#46 – The reefs

They sailed steadily north for the rest of that day, carried by the wind and the tide. Toward evening a small
island loomed ahead of them. It looked to be no more than two hundred yards in circumference. As they
approached the island, the acrid smell of ammonia grew strong, bringing tears to their eyes. Jamie could
understand why no one lived here. The stench was overpowering.
But it would make a perfect place for them to hide until nightfall. Jamie adjusted the sail, and the
small raft bumped against the rocky shore of the low-lying island. Banda made the raft fast, and the two men
stepped ashore. The entire island was covered with what appeared to be millions of birds: cormorants,
pelicans, gannets, penguins and flamingos. The thick air was so noisome that it was impossible to breathe.
They took half a dozen steps and were thigh deep in guano. “Let’s get back to the raft,” Jamie gasped.
Without a word, Banda followed him. As they turned to retreat, a flock of pelicans took to the air, revealing
an open space on the ground. Lying there were three men. There was no telling how long they had been
dead. Their corpses had been perfectly preserved by the ammonia in the air, and their hair had turned a
bright red.
A minute later Jamie and Banda were back on the raft, headed out to sea.
They lay off the coast, sail lowered, waiting.
“We’ll stay out here until midnight. Then we go in.”
They sat together in silence, each in his own way preparing for whatever lay ahead. The sun was low on the
western horizon, painting the dying sky with the wild colors of a mad artist. Then suddenly they were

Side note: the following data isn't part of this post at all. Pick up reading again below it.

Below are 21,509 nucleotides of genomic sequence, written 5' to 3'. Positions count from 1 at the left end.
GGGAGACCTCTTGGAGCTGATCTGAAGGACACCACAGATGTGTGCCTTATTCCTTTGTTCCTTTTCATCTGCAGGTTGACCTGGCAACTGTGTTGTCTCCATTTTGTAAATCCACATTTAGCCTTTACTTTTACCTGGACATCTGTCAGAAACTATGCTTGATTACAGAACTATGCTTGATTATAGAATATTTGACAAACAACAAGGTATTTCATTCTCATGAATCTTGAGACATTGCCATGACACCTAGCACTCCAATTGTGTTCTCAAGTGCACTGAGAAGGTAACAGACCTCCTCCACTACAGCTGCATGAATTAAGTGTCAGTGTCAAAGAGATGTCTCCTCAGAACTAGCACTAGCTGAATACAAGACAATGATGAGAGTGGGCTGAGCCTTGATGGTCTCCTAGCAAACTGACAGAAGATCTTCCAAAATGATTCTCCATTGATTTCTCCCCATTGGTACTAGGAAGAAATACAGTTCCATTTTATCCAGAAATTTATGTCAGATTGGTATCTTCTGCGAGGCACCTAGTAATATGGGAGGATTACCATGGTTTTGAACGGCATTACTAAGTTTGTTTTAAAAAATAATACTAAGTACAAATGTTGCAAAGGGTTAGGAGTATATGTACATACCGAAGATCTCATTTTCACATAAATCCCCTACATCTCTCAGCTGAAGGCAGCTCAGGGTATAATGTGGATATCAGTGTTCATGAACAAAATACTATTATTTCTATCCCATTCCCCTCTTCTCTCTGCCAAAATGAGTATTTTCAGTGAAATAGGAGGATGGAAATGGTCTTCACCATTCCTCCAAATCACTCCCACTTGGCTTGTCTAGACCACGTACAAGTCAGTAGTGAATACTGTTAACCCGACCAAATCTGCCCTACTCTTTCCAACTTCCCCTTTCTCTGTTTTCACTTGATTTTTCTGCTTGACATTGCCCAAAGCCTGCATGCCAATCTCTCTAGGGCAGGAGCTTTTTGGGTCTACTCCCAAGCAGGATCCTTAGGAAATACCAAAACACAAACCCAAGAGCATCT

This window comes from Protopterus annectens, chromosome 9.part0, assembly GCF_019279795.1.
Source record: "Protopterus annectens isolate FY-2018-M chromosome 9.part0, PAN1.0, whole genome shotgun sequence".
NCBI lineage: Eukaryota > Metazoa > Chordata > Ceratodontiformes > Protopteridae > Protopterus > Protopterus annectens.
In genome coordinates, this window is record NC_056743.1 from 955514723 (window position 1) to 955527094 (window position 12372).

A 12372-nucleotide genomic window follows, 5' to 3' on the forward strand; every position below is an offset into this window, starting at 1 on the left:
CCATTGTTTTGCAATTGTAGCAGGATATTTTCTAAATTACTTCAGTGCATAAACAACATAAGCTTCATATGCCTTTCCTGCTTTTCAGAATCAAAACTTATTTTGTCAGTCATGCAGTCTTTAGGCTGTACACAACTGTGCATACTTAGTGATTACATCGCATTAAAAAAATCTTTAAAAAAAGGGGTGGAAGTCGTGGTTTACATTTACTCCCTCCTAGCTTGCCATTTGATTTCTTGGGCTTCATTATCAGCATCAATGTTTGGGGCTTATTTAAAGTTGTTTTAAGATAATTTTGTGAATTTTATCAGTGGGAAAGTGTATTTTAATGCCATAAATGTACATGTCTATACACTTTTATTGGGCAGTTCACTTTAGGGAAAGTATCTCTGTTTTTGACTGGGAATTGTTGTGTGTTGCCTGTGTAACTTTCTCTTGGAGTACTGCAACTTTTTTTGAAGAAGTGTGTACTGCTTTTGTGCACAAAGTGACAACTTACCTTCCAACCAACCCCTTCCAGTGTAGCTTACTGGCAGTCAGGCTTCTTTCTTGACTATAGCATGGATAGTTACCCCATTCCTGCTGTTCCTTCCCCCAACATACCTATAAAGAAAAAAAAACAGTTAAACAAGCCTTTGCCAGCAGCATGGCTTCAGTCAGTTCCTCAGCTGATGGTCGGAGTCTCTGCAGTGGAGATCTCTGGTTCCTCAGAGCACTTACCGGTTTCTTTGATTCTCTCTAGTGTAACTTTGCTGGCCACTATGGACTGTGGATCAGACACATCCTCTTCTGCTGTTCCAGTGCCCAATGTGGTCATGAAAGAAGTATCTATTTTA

blanketed in darkness.
They waited for two more hours, and Jamie hoisted the sail. The raft began to move east toward the unseen
shore. Overhead, clouds parted and a thin wash of moonlight paled down. The raft picked up speed. In the
distance the two men could begin to see the faint smudge of the coast. The wind blew stronger, snapping at
the sail, pushing the raft toward the shore at an ever-increasing speed. Soon, they could clearly make out
the outline of the land, a gigantic parapet of rock. Even from that distance it was possible to see and hear
the enormous whitecaps that exploded like thunder over the reefs. It was a terrifying sight from afar, and
Jamie wondered what it would be like up close.
He found himself whispering. “You’re sure the beach side isn’t guarded?”
Banda did not answer. He pointed to the reefs ahead. Jamie knew what he meant. The reefs were more
deadly than any trap man could devise. They were the guardians of the sea, and they never relaxed, never
slept. They lay there, patiently waiting for their prey to come to them. Well, Jamie thought, we’re going to
outsmart you. We’re going to float over you.
The raft had carried them that far. It would carry them the rest of the way. The shore was racing toward them
now, and they began to feel the heavy swell of the giant combers. Banda was holding tightly to the mast.
“We’re moving pretty fast.”
“Don’t worry,” Jamie reassured him. “When we get closer, I’ll lower the sail. That will cut our speed. We’ll
slide over the reefs nice and easy.”
The momentum of the wind and the waves was picking up, hurtling the raft toward the deadly reefs. Jamie
quickly estimated the remaining distance and decided the waves would carry them in to shore without the
help of the sail. Hurriedly, he lowered it. Their momentum did not even slow. The raft was completely in the
grip of the huge waves now, out of control, hurled forward from one giant crest to the next. The raft was
rocking so violently that the men had to cling to it with both hands. Jamie had expected the entrance to be
difficult, but he was totally unprepared for the fury of the seething maelstrom they faced. The reefs loomed in
front of them with startling clarity. They could see the waves rushing in against the jagged rocks and
exploding into huge, angry geysers. The entire success of the plan depended on bringing the raft over the
reefs intact so that they could use it for their escape. Without it, they were dead men.


Copyright © 1982 by Sheldon Literary Trust

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3 Comments Add yours

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